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Posted by Brian Ewing on June 2nd, 1998 10:16 PM
In reply to Poormann's Plastering by Joe Roeder on May 31st, 1998 01:14 AM [Go to top of thread]

The early veneer platering systems were very similar to the blueboard that we use today.

It's similar to drywall in that it comes in sheets. However back then the sheets were about 2x6 or 2x8.

Also these sheets, and the blueboard that we use today, has a much stronger plaster between the sheets of paper. So it it (was) a much better product then drywall.

Once the sheets were installed the plasterer would apply a coat of sanded plaster and lime over it.......then the white coat of gauging/lime.

You can do this today with drywall (although drywall is not as strong as blueboard). However, you will need to apply a bonding agent to it.

You can get the bonding agent from most hardware stores. Look for cement adhesive or plaster adhesive. Don't use a binder, this is an admixture.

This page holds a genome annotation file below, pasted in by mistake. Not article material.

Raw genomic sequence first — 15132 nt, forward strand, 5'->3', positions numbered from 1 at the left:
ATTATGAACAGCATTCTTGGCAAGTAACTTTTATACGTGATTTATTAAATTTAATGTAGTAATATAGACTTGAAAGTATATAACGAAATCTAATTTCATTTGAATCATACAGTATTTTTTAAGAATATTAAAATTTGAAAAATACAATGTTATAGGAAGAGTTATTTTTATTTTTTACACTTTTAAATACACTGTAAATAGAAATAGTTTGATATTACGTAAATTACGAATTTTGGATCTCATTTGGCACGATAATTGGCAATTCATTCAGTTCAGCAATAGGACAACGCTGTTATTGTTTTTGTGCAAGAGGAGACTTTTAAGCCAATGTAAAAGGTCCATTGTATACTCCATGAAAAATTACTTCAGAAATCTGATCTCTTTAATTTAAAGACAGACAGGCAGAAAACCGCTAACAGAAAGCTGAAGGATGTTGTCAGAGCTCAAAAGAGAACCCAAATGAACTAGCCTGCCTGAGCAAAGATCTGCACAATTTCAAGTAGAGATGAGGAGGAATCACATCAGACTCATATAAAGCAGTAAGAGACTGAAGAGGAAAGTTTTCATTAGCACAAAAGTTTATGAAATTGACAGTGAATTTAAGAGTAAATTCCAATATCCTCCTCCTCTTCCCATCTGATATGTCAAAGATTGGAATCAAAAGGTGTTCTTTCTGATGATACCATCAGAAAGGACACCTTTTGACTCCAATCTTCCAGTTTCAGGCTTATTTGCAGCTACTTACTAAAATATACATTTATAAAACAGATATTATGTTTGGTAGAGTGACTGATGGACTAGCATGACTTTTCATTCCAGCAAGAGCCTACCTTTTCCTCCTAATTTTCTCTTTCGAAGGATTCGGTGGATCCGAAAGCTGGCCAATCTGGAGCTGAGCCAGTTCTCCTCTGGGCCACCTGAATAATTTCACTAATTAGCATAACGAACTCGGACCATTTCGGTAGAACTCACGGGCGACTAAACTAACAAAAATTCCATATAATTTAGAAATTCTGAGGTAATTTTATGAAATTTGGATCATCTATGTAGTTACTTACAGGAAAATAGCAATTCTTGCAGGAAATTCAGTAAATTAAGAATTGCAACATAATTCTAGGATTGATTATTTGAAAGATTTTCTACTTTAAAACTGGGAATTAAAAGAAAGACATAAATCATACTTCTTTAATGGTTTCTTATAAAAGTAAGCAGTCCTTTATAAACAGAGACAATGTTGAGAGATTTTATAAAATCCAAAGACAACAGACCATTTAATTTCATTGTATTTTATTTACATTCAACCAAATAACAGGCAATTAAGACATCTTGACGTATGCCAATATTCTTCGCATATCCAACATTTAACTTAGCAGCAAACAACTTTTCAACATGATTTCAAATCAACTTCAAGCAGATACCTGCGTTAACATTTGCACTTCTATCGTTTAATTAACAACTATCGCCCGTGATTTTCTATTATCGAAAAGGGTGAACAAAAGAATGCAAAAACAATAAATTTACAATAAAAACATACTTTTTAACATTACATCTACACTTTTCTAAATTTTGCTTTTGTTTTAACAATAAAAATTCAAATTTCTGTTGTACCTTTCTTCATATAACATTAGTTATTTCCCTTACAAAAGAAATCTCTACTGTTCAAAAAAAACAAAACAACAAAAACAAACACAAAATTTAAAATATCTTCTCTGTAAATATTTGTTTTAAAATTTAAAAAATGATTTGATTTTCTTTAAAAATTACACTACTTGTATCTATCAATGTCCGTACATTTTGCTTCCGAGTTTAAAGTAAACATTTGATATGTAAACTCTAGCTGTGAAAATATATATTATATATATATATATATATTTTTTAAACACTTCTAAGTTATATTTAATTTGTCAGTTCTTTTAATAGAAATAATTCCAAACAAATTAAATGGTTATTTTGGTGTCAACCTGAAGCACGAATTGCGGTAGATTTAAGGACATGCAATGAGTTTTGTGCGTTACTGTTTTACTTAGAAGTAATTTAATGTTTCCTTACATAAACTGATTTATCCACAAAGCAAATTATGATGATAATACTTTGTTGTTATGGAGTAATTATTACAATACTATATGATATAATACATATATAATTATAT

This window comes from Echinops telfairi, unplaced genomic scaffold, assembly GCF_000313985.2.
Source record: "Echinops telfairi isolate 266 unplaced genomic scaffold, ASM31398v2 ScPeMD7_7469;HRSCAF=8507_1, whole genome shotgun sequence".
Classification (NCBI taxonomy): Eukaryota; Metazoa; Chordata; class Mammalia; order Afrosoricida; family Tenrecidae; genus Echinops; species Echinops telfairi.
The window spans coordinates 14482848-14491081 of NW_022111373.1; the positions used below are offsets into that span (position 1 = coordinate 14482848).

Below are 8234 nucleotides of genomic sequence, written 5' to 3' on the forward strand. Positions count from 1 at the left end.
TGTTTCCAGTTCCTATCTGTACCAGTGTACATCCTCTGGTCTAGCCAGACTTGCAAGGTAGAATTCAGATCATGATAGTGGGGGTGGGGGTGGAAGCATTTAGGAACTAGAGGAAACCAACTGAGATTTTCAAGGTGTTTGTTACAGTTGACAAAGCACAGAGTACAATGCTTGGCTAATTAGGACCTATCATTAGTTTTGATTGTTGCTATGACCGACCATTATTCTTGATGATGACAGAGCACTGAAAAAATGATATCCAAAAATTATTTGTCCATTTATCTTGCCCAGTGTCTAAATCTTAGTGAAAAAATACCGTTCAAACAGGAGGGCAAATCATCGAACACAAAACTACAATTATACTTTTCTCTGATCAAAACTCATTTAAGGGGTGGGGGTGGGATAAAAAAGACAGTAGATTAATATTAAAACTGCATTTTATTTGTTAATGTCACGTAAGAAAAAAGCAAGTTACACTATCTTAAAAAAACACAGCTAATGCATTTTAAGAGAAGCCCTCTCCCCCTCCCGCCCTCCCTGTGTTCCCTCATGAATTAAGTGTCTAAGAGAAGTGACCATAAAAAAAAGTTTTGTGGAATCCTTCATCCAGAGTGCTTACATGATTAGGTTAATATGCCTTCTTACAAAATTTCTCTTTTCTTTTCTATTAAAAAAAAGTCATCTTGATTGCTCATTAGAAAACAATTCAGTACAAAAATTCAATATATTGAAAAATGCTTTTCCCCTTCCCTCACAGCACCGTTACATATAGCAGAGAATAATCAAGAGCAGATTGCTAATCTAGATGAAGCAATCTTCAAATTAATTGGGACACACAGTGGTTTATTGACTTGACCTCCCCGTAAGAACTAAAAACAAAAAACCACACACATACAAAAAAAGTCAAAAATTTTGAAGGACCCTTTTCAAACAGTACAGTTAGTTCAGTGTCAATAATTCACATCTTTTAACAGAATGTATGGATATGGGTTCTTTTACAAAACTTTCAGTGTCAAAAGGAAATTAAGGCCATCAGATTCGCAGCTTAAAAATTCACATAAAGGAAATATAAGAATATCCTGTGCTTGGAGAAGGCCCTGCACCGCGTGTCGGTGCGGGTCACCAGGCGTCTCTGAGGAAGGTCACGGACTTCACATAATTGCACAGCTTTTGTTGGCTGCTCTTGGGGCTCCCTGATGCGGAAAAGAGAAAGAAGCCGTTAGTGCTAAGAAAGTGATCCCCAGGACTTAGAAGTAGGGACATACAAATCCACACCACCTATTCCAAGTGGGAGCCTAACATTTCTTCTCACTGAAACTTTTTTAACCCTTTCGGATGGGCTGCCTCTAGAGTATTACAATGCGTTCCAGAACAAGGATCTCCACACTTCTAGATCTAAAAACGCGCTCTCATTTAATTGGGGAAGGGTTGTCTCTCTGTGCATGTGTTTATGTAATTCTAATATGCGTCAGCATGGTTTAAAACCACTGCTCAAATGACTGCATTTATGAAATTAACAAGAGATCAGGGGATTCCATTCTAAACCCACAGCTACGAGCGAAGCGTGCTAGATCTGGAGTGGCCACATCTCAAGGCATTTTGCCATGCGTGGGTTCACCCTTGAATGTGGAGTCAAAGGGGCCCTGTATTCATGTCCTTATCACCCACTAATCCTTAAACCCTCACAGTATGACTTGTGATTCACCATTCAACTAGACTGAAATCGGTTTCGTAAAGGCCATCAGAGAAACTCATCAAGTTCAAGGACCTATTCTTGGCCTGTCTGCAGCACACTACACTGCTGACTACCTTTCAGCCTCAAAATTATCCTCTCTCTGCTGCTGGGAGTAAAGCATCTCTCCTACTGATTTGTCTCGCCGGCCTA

The basic ingredient of a plaster adhesive is P.V.A. (Poly-Vinyl Acetate), the same ingredient as Elmer's Will-Hold Glue.

Once you apply a coat of this stuff you then apply a coat of gypsum base coat. You will need to use a sanded base coat for this as a perlited base will eventually spall off due to the co-effecience of expansion and contraction. Get USG RedTop Gypsum Plaster.

For the white coat you have to use a gauging/lime mix. However there is a pre-mixed material you can use. USG RedTop Finish Plaster....Regular set. If you want to use a gauging/lime mixture you should also add sand to it. Use a very fine sand.

If you use the premixed material mix it in a bucket and trowel it on.

This is pretty basic so if you have any more questions I'll be glad to help.

Brian Ewing

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